- They may be hard to get out of: Particularly when it comes to an immediate annuity, a client may not be able to get their lump sum of money back or pass it along to a beneficiary with any ease — or even at all.
How Do I Know Which One Is Right for My Client?
Some annuities protect against loss but have a lesser upside; others have more potential for growth but more exposure to market risk. Some are deferred so that annuitants can’t take withdrawals for a certain time period, whereas some are immediate.
Read on to see which one is right for your client.
TYPES OF ANNUITIES
What Is a Fixed Annuity?
Fixed annuities promise a stated, guaranteed rate of return on contributions. The annuity contract will stipulate this rate of return from the outset, and you can expect that same rate for the duration of the contract.
Pros and Cons
The most notable reason to get an annuity is because it provides predictable returns over a period of time, either a specified number of years or until the end of the policyholder’s life. The main drawback of a fixed annuity is that you’re choosing more reliable returns over potentially higher returns if you were to take on more market risk.
Who Can Benefit?
Many retirees (or people planning their retirement) choose fixed annuities because of the predictable, guaranteed returns. If you’re going to be depending on this income for your living expenses, it may make sense to seek stability rather than the highest possible returns.
What Is an Indexed Annuity?
Indexed annuities are basically the annuity version of an index fund. These annuity contracts pay returns based on the performance of an index, so returns won’t be as predictable as with a fixed annuity. When the index declines, the annuity holder will receive a minimum rate of return, which can range from 0% to as high as 3%.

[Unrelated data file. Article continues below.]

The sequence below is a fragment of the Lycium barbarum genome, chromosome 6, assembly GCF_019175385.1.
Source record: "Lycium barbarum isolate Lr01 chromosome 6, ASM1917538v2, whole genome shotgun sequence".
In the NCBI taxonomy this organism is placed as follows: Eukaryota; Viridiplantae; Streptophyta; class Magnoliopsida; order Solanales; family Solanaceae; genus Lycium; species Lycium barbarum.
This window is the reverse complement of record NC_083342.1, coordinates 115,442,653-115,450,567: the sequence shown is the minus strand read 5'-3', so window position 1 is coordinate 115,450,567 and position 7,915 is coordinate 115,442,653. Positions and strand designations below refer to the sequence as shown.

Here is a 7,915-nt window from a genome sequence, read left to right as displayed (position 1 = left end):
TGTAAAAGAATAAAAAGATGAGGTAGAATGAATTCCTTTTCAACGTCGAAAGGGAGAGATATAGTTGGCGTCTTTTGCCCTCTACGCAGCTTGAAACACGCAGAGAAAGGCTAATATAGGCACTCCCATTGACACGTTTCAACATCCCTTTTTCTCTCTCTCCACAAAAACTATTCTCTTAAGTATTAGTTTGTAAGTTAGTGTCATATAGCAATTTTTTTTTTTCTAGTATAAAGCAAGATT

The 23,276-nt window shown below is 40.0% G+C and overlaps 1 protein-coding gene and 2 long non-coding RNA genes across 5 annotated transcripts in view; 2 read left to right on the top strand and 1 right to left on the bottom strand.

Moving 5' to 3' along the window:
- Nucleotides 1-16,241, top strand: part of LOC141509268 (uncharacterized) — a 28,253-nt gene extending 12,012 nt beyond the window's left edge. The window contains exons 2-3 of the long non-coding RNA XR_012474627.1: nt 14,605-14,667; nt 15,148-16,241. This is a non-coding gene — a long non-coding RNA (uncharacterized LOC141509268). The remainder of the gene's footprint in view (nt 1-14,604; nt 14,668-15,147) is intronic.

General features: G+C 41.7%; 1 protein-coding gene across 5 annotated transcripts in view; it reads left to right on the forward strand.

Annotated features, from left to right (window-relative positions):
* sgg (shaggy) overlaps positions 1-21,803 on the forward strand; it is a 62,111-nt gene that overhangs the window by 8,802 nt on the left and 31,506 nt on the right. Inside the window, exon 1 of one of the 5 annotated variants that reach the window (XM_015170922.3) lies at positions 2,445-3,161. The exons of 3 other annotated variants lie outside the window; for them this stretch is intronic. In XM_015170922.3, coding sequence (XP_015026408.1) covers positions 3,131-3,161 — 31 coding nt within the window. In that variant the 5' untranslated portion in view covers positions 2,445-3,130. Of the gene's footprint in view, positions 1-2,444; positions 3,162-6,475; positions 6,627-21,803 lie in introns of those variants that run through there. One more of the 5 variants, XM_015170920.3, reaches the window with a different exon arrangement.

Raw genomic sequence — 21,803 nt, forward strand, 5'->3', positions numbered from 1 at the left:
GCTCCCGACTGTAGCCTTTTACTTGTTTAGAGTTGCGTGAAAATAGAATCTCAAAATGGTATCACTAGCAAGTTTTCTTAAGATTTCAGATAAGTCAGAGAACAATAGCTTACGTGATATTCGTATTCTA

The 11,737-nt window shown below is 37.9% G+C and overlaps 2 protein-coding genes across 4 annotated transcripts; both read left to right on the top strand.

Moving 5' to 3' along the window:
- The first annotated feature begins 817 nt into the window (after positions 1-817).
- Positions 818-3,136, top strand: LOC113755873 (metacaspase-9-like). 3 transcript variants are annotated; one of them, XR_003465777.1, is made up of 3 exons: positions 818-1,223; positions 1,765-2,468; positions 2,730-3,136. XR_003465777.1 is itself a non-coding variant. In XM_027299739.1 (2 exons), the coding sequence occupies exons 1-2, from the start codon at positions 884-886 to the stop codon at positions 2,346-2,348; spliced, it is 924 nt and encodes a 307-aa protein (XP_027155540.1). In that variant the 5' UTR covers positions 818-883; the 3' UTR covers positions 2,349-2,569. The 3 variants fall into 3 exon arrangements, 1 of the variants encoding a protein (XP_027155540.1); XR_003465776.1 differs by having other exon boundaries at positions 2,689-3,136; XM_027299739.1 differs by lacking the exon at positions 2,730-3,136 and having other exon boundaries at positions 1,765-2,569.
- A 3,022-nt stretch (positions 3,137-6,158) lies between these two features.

Pros and Cons
The main reason to get an indexed annuity is to increase the possible upside; if the market performs well in a given year, then you’ll see more of that benefit. One drawback is that gains are typically capped through a participation rate. Indexed annuities might also have an annual cap on how much you can earn, so if the market booms, you might still see only a piece of the earnings. Who Can Benefit?
Indexed annuities may be a good choice for people who want a more affordable annuity — indexed and fixed annuities tend to have lower fees than variable annuities — but have a higher risk appetite and hunger for market gains.
What Is a Variable Annuity?
A variable annuity is also pegged to investment performance. To the extent that an indexed annuity is similar to an index fund, variable annuities are similar to active mutual funds.
Pros and Cons
The main reason to get a variable annuity is if you’re seeking higher returns than you could find with a fixed annuity. Of course, the downside is you’re exposed to market risk. Many annuities offer a return of premium, meaning you don’t lose your initial investment, but if the value of the underlying investments plummets, you might earn nothing in terms of growth. Variable annuities also tend to come with higher fees.
Is a Variable Annuity Right for My Client?
If they’re interested in an annuity but want to have a higher upside potential, a variable annuity could be a fit.
What Is a Structured Annuity?
Structured annuities are tied to particular indexes such as the S&P 500 or MSCI EAFE, but you can change your investment strategy during the life span of the annuity.
Pros and Cons
Structured annuities allow policyholders to potentially earn higher gains than with an indexed annuity — the trade-off being that they can also cause policyholders to lose money, like with a variable annuity.
Would a Structured Annuity Be Right for My Client?
Structured annuities may make sense for people who are retired or will retire soon because they provide some downside protection while offering an opportunity for more growth than a fixed annuity.
What Is a Qualified Annuity?
A qualified annuity is a retirement savings plan that you can contribute to with pretax dollars, such as a 401(k), 403(b) or individual retirement account (IRA).
Pros and Cons
Retirement savings plans can be a great way to prepare for your golden years. The main drawbacks are that they’re tied to the market, so you can lose money. In addition, there are penalties for many types of withdrawals before you reach retirement age.